"There Goes my Child Support" (10/7/98)
A basic premise of any criminal trial is that the Defendant is only on trial for the crime alleged in the indictment. In that regard, the fact that a Defendant has been a "bad guy" in the past, or committed other crimes, is generally inadmissible. The logic is sound: A person should only be convicted of a crime if the evidence surrounding that crime supports that he did, in fact, commit it.

For example, I should not be allowed to prove a person burglarized a home by utilizing evidence that he uses crack or beats his wife.

Moreover, I'm not even allowed to prove the Defendant committed unrelated burglaries as a method of establishing that he committed a more recent burglary. Rule of Evidence 404 states, and I greatly paraphrase, "Evidence that the Defendant has committed crimes or bad things in the past is not admissible to prove the committed yet another crime". The reason for the rule is sensible: the risk is simply too great that a jury will throw away the presumption of evidence and convict a "bad man" for being a "bad man" regardless of whether the evidence establishes his guilt for the crime for which he is on trial. Scholars put is another way: "[The rule] exist, in large part, to counter the possibility that evidence may be admitted to show a defendant's corrupt nature from which the jury may then render a verdict not on the facts of the case before them, but, rather, on their perception of the defendant's character".

With this in mind, I was somewhat stunned to hear the news reports from Abilene where the State is accusing Schwana Patterson of failing to protect her children from the hands of now convicted capital murderer  Bobby Wayne Woods. Woods was found guilty in May of abducting her children, Cody and Sarah, and severely beating Cody and raping and murdering Sarah. The incident took place in Johnson County but was transferred to Abilene because of the publicity.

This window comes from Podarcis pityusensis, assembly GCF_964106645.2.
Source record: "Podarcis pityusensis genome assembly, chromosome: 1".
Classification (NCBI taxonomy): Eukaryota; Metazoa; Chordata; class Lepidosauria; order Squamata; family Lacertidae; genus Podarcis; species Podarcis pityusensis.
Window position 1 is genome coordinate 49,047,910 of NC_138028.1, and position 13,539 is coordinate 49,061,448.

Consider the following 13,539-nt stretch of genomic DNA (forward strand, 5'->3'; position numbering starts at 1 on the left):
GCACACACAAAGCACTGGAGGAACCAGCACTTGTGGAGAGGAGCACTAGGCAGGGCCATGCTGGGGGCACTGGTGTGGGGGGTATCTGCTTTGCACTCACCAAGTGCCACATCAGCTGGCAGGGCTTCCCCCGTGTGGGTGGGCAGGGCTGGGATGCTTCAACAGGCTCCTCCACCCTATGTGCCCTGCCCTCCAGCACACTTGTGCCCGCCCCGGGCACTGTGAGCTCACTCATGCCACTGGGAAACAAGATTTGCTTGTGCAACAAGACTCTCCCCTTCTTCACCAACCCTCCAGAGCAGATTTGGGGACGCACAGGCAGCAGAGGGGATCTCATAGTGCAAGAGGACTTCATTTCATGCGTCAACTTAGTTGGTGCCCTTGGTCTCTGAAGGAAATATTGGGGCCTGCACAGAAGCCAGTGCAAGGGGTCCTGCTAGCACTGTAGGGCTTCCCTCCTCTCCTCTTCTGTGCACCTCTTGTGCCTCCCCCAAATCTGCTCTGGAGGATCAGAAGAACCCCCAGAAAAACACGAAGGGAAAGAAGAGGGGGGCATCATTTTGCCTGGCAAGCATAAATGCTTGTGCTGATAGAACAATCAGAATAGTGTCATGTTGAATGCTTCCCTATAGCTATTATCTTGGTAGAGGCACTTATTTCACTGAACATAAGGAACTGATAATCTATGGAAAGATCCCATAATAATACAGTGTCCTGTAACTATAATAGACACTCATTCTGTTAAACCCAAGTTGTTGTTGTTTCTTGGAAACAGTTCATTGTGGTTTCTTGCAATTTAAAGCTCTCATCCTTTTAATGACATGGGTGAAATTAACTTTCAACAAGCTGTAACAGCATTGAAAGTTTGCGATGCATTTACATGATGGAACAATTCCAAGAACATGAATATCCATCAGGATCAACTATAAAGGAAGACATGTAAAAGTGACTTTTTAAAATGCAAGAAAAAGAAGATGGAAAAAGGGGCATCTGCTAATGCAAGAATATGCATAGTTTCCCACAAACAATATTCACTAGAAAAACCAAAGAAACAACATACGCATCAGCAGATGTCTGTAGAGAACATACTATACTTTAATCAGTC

The State will try to prove that Ms. Patterson committed the crime of  "Injury to a Child by Omission" in that she failed to protect her children from Woods even though she allegedly heard them scream while they were being removed from her home by Woods.

However, I was surprised to learn that during the first day of trial a law enforcement official testified that "When I spoke to her, she said, 'My kids are gone, and there goes my child support,' " According to the Dallas Morning News, "The statement . . . drew gasps from some members of the audience."

I bet it did. But what does the "child support" statement have to do with the nature of the charges against her?

Does it tend to prove that she intentionally failed to protect her children? No. Does it in any way tend to prove any element of the indictment? No. In fact, the statement would give Patterson a motive to protect her children, albeit a distasteful one.

The only benefit that statement has is to portray Ms. Patterson as a bad person. It should not have been admitted into evidence, and if the prosecution should be worried about the case being reversed on appeal in the event they are fortunate enough to obtain a conviction. 

Please understand: if Patterson intentionally failed to protect her children, she needs to be convicted. But she does not need to be branded a felon for being, in general, a "bad person" or for uttering words that, while horrifying, are in no way an admission of guilt.

Barry Green is the District Attorney for the 271st Judicial District.

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